Fredine, Clarence G. (Deceased)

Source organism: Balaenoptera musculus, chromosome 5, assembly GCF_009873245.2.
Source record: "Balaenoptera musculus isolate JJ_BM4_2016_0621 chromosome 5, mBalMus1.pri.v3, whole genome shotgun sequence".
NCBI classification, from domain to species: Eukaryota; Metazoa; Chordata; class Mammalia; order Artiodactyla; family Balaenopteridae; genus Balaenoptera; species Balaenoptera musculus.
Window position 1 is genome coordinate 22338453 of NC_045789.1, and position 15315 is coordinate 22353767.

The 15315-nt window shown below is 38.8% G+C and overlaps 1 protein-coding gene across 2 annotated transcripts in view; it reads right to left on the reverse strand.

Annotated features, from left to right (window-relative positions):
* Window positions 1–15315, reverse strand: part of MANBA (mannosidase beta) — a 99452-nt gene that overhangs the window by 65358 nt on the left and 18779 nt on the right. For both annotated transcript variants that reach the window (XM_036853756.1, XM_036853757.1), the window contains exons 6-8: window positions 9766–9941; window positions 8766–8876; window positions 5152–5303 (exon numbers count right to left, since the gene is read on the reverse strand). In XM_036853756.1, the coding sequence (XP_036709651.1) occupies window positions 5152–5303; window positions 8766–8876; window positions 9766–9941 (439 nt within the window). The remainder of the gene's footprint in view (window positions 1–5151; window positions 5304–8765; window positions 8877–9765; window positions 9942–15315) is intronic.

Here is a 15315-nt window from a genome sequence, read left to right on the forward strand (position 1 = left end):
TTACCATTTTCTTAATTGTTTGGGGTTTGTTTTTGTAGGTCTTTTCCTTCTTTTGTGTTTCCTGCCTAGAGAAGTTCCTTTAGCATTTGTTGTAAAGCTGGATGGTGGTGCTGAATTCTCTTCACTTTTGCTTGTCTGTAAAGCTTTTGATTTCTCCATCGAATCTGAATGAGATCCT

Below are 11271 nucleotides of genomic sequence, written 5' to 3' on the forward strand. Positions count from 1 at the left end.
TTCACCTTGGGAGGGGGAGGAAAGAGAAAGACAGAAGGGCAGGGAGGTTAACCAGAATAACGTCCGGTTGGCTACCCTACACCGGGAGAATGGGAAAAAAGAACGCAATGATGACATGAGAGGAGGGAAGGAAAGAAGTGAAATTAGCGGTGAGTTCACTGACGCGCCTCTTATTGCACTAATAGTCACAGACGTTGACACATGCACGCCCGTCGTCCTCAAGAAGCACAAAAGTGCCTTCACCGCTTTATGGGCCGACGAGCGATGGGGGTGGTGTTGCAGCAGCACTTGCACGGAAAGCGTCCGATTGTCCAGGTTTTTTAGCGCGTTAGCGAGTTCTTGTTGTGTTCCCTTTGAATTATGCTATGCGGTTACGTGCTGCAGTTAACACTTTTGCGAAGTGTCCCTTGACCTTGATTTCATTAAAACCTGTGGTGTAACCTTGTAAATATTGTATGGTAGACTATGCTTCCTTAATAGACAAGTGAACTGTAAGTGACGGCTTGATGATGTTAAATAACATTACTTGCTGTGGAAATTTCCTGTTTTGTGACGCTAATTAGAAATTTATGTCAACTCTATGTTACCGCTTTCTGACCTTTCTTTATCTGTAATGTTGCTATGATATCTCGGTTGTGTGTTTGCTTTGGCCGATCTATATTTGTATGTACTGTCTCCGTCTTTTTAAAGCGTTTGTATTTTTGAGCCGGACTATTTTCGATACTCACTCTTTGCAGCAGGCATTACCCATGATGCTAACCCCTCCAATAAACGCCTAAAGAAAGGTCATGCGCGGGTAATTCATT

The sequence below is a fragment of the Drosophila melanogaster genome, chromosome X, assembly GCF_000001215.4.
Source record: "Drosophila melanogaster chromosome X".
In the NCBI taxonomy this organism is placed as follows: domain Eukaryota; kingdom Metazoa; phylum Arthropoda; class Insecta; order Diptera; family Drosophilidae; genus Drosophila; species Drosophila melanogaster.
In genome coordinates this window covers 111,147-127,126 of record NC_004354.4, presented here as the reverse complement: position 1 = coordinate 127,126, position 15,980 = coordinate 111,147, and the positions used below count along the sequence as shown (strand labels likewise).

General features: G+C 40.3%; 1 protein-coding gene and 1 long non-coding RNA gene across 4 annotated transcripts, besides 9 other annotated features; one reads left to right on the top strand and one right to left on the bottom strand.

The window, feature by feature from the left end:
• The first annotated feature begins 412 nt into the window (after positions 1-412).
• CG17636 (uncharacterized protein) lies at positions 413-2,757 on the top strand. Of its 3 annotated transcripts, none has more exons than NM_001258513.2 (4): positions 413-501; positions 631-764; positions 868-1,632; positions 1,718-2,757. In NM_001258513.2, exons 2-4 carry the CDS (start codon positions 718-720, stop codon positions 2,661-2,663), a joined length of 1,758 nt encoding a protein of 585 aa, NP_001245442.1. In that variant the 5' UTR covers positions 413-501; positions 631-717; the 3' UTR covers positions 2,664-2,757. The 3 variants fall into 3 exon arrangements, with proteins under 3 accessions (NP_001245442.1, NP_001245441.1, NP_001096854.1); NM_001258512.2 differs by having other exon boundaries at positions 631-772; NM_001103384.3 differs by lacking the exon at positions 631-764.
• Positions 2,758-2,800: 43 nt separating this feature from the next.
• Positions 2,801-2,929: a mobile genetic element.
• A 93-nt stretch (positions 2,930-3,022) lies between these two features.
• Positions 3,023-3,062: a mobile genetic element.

Gordon was born on August 15, 1909, in Saint Paul, Minnesota. He attended Hamline University, Saint Paul, and received a BS degree in biology in 1932 and then did graduate work in zoology at the University of Minnesota from 1932 to 1935. He served as a lieutenant in the Navy as a malaria control officer in the Pacific theater during World War II. He noted that the Navy had more casualties from malaria than they did from the Japanese, and controlling malaria was very important for victory in the Pacific theater. Gordon was a biologist supervisor, Civilian Conservation Corps, Minnesota State Forests from 1935 to 1936 and a biologist with the Game and Fish Division of the Minnesota Conservation Department from 1935 to 1941. He worked as an assistant professor in wildlife at Purdue University from 1941 to 1947. Gordon was the regional supervisor, River Basin Studies, U.S. Fish and Wildlife Service, Atlanta, Georgia from 1947 to 1952. He made significant contributions to knowledge about America’s wetland habitats as a wildlife research biologist supervisor from 1952 to 1955. He transferred in 1955 to the National Park Service as principal naturalist (biology), where his interest in the application of ecological principles influenced the Service’s research and wildlife management programs. As principal park planner, he served in the Mission 66 program, from 1962 to 1964 and became chief of the National Park Service’s Division of International Affairs in 1964. Gordon helped organize and expand student conservation programs and helped develop the service’s policy leading to increased international activities. He assisted in the establishment of the Latin American Committee on National Parks and organized the Inter-American Conference on Renewable Natural Resources in Argentina and a joint United States-Japan Park Management Panel. Gordon was a charter member of The Wildlife Society, serving as executive secretary, 1960-63, vice president, 1966-67, and was elected honorary member in 1964. He received U.S. Department of the Interior Distinguished Service Award in 1967. He coauthored Wetlands of the United States: Their Extent and Their Value to Waterfowl and Other Wildlife, published in 1956. He retired from the National Park Service in 1973 after serving as staff director for the Second World Conference on National Parks in 1972. As a volunteer, he was assistant editor of Parks Magazine from 1973 to 1978. Gordon was executive director of the Renewable Natural Resources Foundation from 1975 to 1981. Subsequently he became coordinator of the volunteer advisory staff for the American Fisheries Society and received its Distinguished Service Award in 1983. He served as a volunteer for the American Fisheries Society during the 1990s. He married Edith Handy, his wife of 72 years, in June of 1934. They honeymooned in Yellowstone National Park, where he was a seasonal park ranger. They had a son, Jack, and a daughter, Patt. They had four grandchildren, two boys and two girls. Gordon was elected to the Washington Biologists’ Field Club in 1956, was president from 1973 to 1976, and was selected as an honorary member in 1985. Gordon died at home on August 8, 2006, from cancer of the larynx. He had a great love for Plummers Island and all the islanders. His family chose to have a private service and his ashes were dispersed on Plummers Island.